Not everyone got your approach…

That’s true, I’ve got friends who didn’t want to come. And my mother couldn’t come. For her, as a French Cameroonian, the Élysée still represents the place where colonial decisions were made. Its her youth. It would have been unbearable for her to be there. But she’s proud of me all the same… because she never thought her son, when she gave birth to him in France, would one day end up at that palace. It was more violent on social media. But I still think that the most important issue isn’t pinkwashing or recuperation, but the fight for us to be represented – everywhere – and for us to have access – to everything. Do you think it’s normal to be turned away from a nightclub because you’re black or Arab? And that people don’t even bother to read your CV when they see your name? What’s happened to the fight against racism? 



“I love watching people dance in a club. When you dance, you’re free, you naked. You reveal yourself.”






Is it your career that’s made you aware of these issues?

I grew up in one of the three neighbourhoods in Rambouillet. The others are inhabited by people from well-to-do families. My mother did everything she could to get me into a good school… I was even registered at a friend’s address. Very quickly, I understood the social signs that betrayed me though, and that means a lot when you’re young: who’s going to be your girlfriend, who will play with you according to what toys you own, the sneakers you wear… And I wasn’t blessed with a great physique. When my parents split up I became very overweight. I grew in every direction. It’s almost as if I wanted my dad to notice me, so I took up more space with my body. 


Is that what pushed you to exist artistically as well?

Yes, but not straight away. First, I really got into volley ball and I went to a high school with a special timetable for the sporty kids. We were near Clairefontaine, which was all about football. We’d mess around with mates until a guy from the neighbourhood called us out: “You need to get out guys! There’s life beyond the neighbourhood!” This guy told us about dancing, he was like “Not girl’s stuff, but breakdancing.” We agreed to go along. I thought he was super cute. He was called Mehdi. Where we met that was where I shot the photo for the album… And then dance became this amazing outlet. When you dance, you’re free, you’re naked. You reveal yourself. I love watching people dance in clubs, especially bad dancers. Not in a teasing way, the total opposite in fact. I always say to myself, “I’m happy for you. You can be yourself. You don’t give a damn about anyone else.” We got kicked out of the MJC [youth club] quite quickly with the change of mayor and change of cultural politics… Then these guys from other towns told us if we caught the train at Rambouillet and changed at Versailles, we’d find a place where people were training outside, without paying: it was La Défense. I suddenly had access to a reality and information I’d never known before. Without being the ‘son of’ someone privileged or having any strings pulled for me, I could imagine having an artistic career. I started going to castings and ended up in a George Michael video…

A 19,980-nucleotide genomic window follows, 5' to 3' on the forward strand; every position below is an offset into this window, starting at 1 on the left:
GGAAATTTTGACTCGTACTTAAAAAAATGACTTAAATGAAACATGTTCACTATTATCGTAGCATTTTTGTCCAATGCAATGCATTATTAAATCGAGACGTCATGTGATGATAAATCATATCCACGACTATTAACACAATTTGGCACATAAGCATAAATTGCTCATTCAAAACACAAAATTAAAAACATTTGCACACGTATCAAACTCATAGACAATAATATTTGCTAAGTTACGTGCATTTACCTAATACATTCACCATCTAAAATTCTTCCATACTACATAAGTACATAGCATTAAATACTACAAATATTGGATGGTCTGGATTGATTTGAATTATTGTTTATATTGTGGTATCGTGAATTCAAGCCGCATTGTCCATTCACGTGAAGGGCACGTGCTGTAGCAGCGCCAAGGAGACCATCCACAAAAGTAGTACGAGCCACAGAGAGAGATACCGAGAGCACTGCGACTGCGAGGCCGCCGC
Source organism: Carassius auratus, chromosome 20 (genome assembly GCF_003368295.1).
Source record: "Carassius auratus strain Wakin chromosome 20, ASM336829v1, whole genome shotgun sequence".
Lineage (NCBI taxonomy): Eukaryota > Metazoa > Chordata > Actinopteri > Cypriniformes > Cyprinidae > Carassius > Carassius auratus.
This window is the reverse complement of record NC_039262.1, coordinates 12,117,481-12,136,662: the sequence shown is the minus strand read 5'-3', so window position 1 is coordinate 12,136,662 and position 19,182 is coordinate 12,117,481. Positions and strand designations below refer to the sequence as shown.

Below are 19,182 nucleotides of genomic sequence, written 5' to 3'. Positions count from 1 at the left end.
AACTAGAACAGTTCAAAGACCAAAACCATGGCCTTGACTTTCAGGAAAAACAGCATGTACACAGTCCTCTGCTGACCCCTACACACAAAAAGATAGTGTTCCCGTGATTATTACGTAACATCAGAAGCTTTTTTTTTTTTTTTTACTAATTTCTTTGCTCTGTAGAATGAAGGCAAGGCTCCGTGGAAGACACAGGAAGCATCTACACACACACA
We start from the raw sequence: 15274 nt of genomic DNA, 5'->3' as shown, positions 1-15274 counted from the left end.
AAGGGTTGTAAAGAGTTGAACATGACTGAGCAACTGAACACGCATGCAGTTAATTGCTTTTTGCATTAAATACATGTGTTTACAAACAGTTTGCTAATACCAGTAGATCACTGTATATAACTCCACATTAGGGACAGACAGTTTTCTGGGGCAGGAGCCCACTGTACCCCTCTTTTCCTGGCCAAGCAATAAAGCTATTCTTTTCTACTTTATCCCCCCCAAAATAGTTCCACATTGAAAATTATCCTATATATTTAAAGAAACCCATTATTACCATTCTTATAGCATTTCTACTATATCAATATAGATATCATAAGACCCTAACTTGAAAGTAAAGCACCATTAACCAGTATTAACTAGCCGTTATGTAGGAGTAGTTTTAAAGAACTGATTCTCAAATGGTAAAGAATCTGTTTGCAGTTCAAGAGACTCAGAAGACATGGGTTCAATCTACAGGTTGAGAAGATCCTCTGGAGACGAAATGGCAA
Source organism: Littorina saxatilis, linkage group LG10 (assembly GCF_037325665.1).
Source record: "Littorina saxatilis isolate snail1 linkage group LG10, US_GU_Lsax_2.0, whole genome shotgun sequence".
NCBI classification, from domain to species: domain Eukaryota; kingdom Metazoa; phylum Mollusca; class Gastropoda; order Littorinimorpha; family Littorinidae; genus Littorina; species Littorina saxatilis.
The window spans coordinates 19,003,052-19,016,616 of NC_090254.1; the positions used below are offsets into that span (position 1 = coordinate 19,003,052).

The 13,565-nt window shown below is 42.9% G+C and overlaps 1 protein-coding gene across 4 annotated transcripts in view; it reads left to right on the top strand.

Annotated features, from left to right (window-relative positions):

Was music always part of your family life?

My parents were huge music fans. My father was a very good dancer and my mother called my brother James after James Brown. But for them it was always a pastime, not a job. “I made sure my children were born in France, they will be doctors or lawyers.” One day I asked them for piano lessons… My mother looked into prices and said: “I’m sorry, but we can’t, we don’t have the means.” It broke my heart. Not like a kid who doesn’t get a treat at the supermarket checkout. But like a kid who discovers in his mother’s voice, her inability to give him something that matters. It was the last time I ever asked my parents for anything.  



One Trick Pony by Kiddy Smile (Neverbeener Records/Grand Musique Management). Available on August 31st

Gaspar Noé’s film Climax with Kiddy Smile, in theatres from September 19th



Coat LEO, T-shirt SANKUAZ, trouser MARNI, hat FENDI, socks BOTTEGA VENETA.